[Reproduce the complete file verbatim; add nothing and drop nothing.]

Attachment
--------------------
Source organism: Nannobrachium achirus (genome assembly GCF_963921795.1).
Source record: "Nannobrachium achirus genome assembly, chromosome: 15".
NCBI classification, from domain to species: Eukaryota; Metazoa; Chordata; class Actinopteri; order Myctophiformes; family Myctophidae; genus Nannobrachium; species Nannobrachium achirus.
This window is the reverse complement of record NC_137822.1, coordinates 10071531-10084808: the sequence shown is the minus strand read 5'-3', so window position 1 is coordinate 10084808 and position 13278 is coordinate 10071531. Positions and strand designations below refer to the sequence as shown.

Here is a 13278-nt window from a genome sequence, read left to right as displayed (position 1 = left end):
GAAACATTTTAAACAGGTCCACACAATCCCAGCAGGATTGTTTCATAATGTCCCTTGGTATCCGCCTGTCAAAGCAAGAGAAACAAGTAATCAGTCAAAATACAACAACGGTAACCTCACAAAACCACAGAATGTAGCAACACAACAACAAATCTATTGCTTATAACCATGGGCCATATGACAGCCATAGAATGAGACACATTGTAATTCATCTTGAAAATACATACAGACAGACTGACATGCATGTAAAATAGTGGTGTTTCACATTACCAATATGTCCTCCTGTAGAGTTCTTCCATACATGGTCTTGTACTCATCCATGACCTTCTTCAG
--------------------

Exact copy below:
Source organism: Nannobrachium achirus (genome assembly GCF_963921795.1).
Source record: "Nannobrachium achirus genome assembly, chromosome: 15".
NCBI classification, from domain to species: Eukaryota; Metazoa; Chordata; class Actinopteri; order Myctophiformes; family Myctophidae; genus Nannobrachium; species Nannobrachium achirus.
This window is the reverse complement of record NC_137822.1, coordinates 10071531-10084808: the sequence shown is the minus strand read 5'-3', so window position 1 is coordinate 10084808 and position 13278 is coordinate 10071531. Positions and strand designations below refer to the sequence as shown.

Here is a 13278-nt window from a genome sequence, read left to right as displayed (position 1 = left end):
GAAACATTTTAAACAGGTCCACACAATCCCAGCAGGATTGTTTCATAATGTCCCTTGGTATCCGCCTGTCAAAGCAAGAGAAACAAGTAATCAGTCAAAATACAACAACGGTAACCTCACAAAACCACAGAATGTAGCAACACAACAACAAATCTATTGCTTATAACCATGGGCCATATGACAGCCATAGAATGAGACACATTGTAATTCATCTTGAAAATACATACAGACAGACTGACATGCATGTAAAATAGTGGTGTTTCACATTACCAATATGTCCTCCTGTAGAGTTCTTCCATACATGGTCTTGTACTCATCCATGACCTTCTTCAG